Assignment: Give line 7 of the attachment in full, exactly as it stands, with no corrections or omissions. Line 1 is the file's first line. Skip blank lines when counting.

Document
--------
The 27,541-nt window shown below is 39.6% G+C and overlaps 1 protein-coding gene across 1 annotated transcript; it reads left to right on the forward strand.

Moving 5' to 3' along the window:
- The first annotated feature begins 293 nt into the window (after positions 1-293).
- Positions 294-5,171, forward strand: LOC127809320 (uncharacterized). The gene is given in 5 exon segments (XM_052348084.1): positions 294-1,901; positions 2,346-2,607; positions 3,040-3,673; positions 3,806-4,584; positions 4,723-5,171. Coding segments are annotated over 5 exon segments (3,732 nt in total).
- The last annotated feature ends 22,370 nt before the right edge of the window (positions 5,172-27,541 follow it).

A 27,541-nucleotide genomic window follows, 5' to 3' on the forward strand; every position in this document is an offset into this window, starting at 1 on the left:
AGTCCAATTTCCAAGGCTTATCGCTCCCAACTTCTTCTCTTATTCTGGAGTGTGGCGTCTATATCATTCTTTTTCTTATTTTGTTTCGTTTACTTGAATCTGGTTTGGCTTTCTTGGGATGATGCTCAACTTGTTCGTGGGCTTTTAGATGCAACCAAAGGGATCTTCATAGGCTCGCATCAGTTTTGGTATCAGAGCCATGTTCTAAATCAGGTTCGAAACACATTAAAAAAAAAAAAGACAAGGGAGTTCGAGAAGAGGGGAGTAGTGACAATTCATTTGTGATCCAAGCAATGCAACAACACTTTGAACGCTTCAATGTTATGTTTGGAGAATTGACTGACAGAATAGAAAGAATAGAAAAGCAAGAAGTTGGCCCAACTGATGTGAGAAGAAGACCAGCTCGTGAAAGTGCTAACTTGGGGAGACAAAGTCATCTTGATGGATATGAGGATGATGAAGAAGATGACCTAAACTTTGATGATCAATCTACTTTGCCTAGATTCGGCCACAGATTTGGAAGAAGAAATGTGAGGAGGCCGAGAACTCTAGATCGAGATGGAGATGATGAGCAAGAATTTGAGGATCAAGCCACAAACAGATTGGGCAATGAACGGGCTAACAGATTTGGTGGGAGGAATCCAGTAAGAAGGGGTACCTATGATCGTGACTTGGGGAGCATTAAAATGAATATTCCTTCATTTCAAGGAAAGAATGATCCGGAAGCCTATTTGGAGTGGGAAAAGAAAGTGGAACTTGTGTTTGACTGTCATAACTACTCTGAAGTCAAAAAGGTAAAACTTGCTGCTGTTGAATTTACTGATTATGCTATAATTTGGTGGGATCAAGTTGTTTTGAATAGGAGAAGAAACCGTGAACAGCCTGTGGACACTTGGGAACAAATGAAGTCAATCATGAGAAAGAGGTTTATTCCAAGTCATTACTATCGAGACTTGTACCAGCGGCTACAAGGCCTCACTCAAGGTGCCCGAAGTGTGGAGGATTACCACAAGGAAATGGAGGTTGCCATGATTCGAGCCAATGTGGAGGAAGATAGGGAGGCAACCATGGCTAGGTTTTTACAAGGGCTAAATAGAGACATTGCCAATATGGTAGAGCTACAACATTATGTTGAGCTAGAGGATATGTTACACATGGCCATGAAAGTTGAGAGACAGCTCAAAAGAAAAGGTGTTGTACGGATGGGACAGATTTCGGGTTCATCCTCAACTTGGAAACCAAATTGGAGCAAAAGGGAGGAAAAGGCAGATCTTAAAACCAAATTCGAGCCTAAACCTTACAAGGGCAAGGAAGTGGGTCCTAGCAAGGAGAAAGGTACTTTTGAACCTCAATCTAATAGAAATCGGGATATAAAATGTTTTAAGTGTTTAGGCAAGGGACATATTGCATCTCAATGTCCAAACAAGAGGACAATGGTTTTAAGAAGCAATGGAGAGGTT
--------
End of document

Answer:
AGTCCAATTTCCAAGGCTTATCGCTCCCAACTTCTTCTCTTATTCTGGAGTGTGGCGTCTATATCATTCTTTTTCTTATTTTGTTTCGTTTACTTGAATCTGGTTTGGCTTTCTTGGGATGATGCTCAACTTGTTCGTGGGCTTTTAGATGCAACCAAAGGGATCTTCATAGGCTCGCATCAGTTTTGGTATCAGAGCCATGTTCTAAATCAGGTTCGAAACACATTAAAAAAAAAAAAGACAAGGGAGTTCGAGAAGAGGGGAGTAGTGACAATTCATTTGTGATCCAAGCAATGCAACAACACTTTGAACGCTTCAATGTTATGTTTGGAGAATTGACTGACAGAATAGAAAGAATAGAAAAGCAAGAAGTTGGCCCAACTGATGTGAGAAGAAGACCAGCTCGTGAAAGTGCTAACTTGGGGAGACAAAGTCATCTTGATGGATATGAGGATGATGAAGAAGATGACCTAAACTTTGATGATCAATCTACTTTGCCTAGATTCGGCCACAGATTTGGAAGAAGAAATGTGAGGAGGCCGAGAACTCTAGATCGAGATGGAGATGATGAGCAAGAATTTGAGGATCAAGCCACAAACAGATTGGGCAATGAACGGGCTAACAGATTTGGTGGGAGGAATCCAGTAAGAAGGGGTACCTATGATCGTGACTTGGGGAGCATTAAAATGAATATTCCTTCATTTCAAGGAAAGAATGATCCGGAAGCCTATTTGGAGTGGGAAAAGAAAGTGGAACTTGTGTTTGACTGTCATAACTACTCTGAAGTCAAAAAGGTAAAACTTGCTGCTGTTGAATTTACTGATTATGCTATAATTTGGTGGGATCAAGTTGTTTTGAATAGGAGAAGAAACCGTGAACAGCCTGTGGACACTTGGGAACAAATGAAGTCAATCATGAGAAAGAGGTTTATTCCAAGTCATTACTATCGAGACTTGTACCAGCGGCTACAAGGCCTCACTCAAGGTGCCCGAAGTGTGGAGGATTACCACAAGGAAATGGAGGTTGCCATGATTCGAGCCAATGTGGAGGAAGATAGGGAGGCAACCATGGCTAGGTTTTTACAAGGGCTAAATAGAGACATTGCCAATATGGTAGAGCTACAACATTATGTTGAGCTAGAGGATATGTTACACATGGCCATGAAAGTTGAGAGACAGCTCAAAAGAAAAGGTGTTGTACGGATGGGACAGATTTCGGGTTCATCCTCAACTTGGAAACCAAATTGGAGCAAAAGGGAGGAAAAGGCAGATCTTAAAACCAAATTCGAGCCTAAACCTTACAAGGGCAAGGAAGTGGGTCCTAGCAAGGAGAAAGGTACTTTTGAACCTCAATCTAATAGAAATCGGGATATAAAATGTTTTAAGTGTTTAGGCAAGGGACATATTGCATCTCAATGTCCAAACAAGAGGACAATGGTTTTAAGAAGCAATGGAGAGGTT